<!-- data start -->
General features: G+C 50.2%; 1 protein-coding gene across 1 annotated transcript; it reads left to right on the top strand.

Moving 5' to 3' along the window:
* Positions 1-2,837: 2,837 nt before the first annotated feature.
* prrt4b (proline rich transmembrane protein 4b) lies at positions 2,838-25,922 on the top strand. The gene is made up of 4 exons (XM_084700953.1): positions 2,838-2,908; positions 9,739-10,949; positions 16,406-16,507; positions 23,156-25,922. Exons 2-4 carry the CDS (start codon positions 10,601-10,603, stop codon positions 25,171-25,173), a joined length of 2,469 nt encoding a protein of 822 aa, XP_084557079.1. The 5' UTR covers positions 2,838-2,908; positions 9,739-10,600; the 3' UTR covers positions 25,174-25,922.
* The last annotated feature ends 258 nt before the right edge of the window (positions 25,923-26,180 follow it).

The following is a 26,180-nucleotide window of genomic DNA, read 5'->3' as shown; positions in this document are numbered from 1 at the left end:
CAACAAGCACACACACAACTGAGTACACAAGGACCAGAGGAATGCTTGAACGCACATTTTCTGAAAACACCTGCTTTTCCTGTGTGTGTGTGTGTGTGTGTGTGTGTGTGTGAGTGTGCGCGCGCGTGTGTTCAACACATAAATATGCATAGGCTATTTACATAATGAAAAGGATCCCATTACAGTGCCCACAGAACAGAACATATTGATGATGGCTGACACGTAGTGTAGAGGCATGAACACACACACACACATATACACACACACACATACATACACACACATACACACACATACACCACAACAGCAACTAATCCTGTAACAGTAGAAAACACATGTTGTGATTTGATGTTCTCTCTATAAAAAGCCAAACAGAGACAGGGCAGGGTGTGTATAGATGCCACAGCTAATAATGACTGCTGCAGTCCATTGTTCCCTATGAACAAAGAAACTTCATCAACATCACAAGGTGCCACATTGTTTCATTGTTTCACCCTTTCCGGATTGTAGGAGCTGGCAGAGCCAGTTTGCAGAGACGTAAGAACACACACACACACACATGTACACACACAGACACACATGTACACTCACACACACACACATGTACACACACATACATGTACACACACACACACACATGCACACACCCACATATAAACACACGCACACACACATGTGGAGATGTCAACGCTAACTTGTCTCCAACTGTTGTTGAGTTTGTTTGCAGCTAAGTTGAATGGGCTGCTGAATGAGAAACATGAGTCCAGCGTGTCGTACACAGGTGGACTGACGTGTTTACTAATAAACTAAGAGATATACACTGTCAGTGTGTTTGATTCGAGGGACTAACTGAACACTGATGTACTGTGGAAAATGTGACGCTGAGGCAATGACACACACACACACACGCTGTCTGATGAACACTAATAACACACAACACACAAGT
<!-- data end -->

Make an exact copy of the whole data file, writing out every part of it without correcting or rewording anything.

General features: G+C 50.2%; 1 protein-coding gene across 1 annotated transcript; it reads left to right on the top strand.

Moving 5' to 3' along the window:
* Positions 1-2,837: 2,837 nt before the first annotated feature.
* prrt4b (proline rich transmembrane protein 4b) lies at positions 2,838-25,922 on the top strand. The gene is made up of 4 exons (XM_084700953.1): positions 2,838-2,908; positions 9,739-10,949; positions 16,406-16,507; positions 23,156-25,922. Exons 2-4 carry the CDS (start codon positions 10,601-10,603, stop codon positions 25,171-25,173), a joined length of 2,469 nt encoding a protein of 822 aa, XP_084557079.1. The 5' UTR covers positions 2,838-2,908; positions 9,739-10,600; the 3' UTR covers positions 25,174-25,922.
* The last annotated feature ends 258 nt before the right edge of the window (positions 25,923-26,180 follow it).

The following is a 26,180-nucleotide window of genomic DNA, read 5'->3' as shown; positions in this document are numbered from 1 at the left end:
CAACAAGCACACACACAACTGAGTACACAAGGACCAGAGGAATGCTTGAACGCACATTTTCTGAAAACACCTGCTTTTCCTGTGTGTGTGTGTGTGTGTGTGTGTGTGTGTGAGTGTGCGCGCGCGTGTGTTCAACACATAAATATGCATAGGCTATTTACATAATGAAAAGGATCCCATTACAGTGCCCACAGAACAGAACATATTGATGATGGCTGACACGTAGTGTAGAGGCATGAACACACACACACACATATACACACACACACATACATACACACACATACACACACATACACCACAACAGCAACTAATCCTGTAACAGTAGAAAACACATGTTGTGATTTGATGTTCTCTCTATAAAAAGCCAAACAGAGACAGGGCAGGGTGTGTATAGATGCCACAGCTAATAATGACTGCTGCAGTCCATTGTTCCCTATGAACAAAGAAACTTCATCAACATCACAAGGTGCCACATTGTTTCATTGTTTCACCCTTTCCGGATTGTAGGAGCTGGCAGAGCCAGTTTGCAGAGACGTAAGAACACACACACACACACATGTACACACACAGACACACATGTACACTCACACACACACACATGTACACACACATACATGTACACACACACACACACATGCACACACCCACATATAAACACACGCACACACACATGTGGAGATGTCAACGCTAACTTGTCTCCAACTGTTGTTGAGTTTGTTTGCAGCTAAGTTGAATGGGCTGCTGAATGAGAAACATGAGTCCAGCGTGTCGTACACAGGTGGACTGACGTGTTTACTAATAAACTAAGAGATATACACTGTCAGTGTGTTTGATTCGAGGGACTAACTGAACACTGATGTACTGTGGAAAATGTGACGCTGAGGCAATGACACACACACACACACGCTGTCTGATGAACACTAATAACACACAACACACAAGT